Breaking one’s will comes about through actually separating oneself [from one’s desires], simply, not doing what one wants. In this way, the person’s spirit of desire is broken. A person’s natural, animal powers grow stronger when they are used; [so too, they are weakened when they are not used].

[To explain this concept:] The reason one’s natural, animal powers grow stronger is that one uses them. As Rav stated (Berachos 61a): The yetzer hara is like a fly sitting between the two entrances to the heart. זבוב, Hebrew for “fly,” has the same numerical equivalent as טוב, “good.”1 The yetzer hara tells a person that it seeks his welfare. Therefore, at the outset, it does not attempt to lure a person into severe [transgressions], only light matters. (As is well known, [the yetzer hara exerts its influence on a person in] a progressively increasing manner.2 It is described as a passerby, then as one who stands, and then as one who sits [and takes up residence]. At the outset, it flits by, almost haphazardly. [Nevertheless, it attracts attention.] Afterwards, it remains for a while; [it “stands,” i.e., like a guest who stands, its influence is intermittent]. Afterwards, it “sits,” [i.e., it is at home within one’s personality and has an ongoing influence].)

[To apply these concepts on a personal level:] In the beginning, the yetzer hara shows one the way the world looks at things; that worldly matters are necessary. This cools off his [spiritual ardor]. (It causes him to accept the way the world looks at things: what the world thinks is attractive, what the world thinks is distasteful.) It becomes plain and clear that involvement in business activity is necessary.3 Once it is accepted that business activity is necessary, it follows that the business must be conducted in this and this manner. This is the way the world looks at things. The yetzer hara tells him that for [the success] of his business, he should conduct himself in this and this manner, [and he listens]. As we see in actual fact, there are certain people whose emotional characteristics change entirely when it comes to business matters; they permit themselves to lie, and the like.

[Firstly,] through such conduct, one enters the domain of the yetzer hara, [i.e., it exerts a dominant influence]. The person’s heart completely forgets the truth: [that success comes because] “G‑d, your L‑rd, will bless you in all that you do.”4 [Moreover, this leads him] to become a person of undesirable character, one who employs falsehood and deceit. He works tirelessly at his business to the extent that he cannot establish fixed times for Torah study. Even his prayers are not fixed and firmly established [in time and place] and they are recited quickly. For what dominates his character is the yetzer hara and its worldly way of looking at things.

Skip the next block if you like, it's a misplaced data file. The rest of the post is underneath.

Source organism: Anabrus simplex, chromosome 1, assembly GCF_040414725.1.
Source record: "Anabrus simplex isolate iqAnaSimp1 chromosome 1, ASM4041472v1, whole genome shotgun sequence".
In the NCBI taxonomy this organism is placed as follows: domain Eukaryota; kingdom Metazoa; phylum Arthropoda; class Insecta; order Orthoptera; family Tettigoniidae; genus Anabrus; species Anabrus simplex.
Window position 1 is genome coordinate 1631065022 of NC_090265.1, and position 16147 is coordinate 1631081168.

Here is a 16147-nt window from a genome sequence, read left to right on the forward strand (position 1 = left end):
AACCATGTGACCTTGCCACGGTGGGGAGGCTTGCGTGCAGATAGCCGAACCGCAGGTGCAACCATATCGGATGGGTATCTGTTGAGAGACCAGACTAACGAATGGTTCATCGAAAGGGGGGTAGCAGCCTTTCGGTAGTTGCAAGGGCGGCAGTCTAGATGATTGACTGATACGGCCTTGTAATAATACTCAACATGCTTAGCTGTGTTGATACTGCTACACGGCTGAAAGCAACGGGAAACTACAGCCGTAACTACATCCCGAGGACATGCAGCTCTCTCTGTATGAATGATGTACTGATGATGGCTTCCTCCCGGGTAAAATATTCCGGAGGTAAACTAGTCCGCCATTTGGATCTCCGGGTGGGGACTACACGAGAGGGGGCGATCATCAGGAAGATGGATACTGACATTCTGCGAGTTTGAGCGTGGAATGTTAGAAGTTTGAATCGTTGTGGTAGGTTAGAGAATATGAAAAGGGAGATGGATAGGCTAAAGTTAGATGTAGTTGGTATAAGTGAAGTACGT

Nevertheless, since the animal soul has not entirely taken root, it still agrees that the person may pray. Nevertheless, in the midst of prayer, it casts sparks and stones, i.e., foreign thoughts, into his mind. At times, the person remembers that now is not the appropriate time for such thoughts because it is the time of prayer. But then the animal comes back and overcomes him with the argument that the matter is very important, and if he profits, he will be able to give tzedakah.

Moreover, aside from the fact that [the pursuit of profit] disrupts his prayer, it also prevents him from establishing fixed times for Torah study, explaining that he is a business man. [Therefore, instead of studying,] he will give tzedakah.

In this way, the yetzerhara leads him lower and lower, Heaven forbid, until he accepts the outlook that for the sake of his business, he must work tirelessly. Accordingly, he cannot establish fixed times for Torah study because the time is not convenient. He walks around in chaos, spending his days and years in emptiness until, over the course of time, he looks at his inner character and is shocked: How could he have reached such a situation! [How could] his natural, animal powers have become so strong and his spiritual powers so weak!

The explanation for all the above is: [because the person’s natural, animal powers] have been employed to such an extensive degree. But the opposite is also true. Just as one’s natural powers become stronger the more they are used, the spirit of one’s natural desire is broken when they are not used. The intent is simply not to carry out one’s desires… simply not to do.

[A point of clarification is necessary. There are some who] err in their Divine service and think that if they are able to control themselves and bring themselves to engage in a [physical] activity (e.g., eating, drinking, speaking, or the like) and yet, not invest concentrated intent,5 they have already refined and purified themselves. Aside from the fact that it is highly doubtful whether they have achieved such self-mastery, more importantly, they have not accomplished the fundamental objective: breaking their will. For it is by breaking one’s will that he destroys the spirit of desire.


Breaking one’s desire comes from separating himself [from indulging in his desires] in actual practice.

Proof is brought that one’s animal powers and animal soul become stronger when they are used. [From this, it is understood that the opposite is also true. By not acting on one’s desires, he breaks and conquers them.]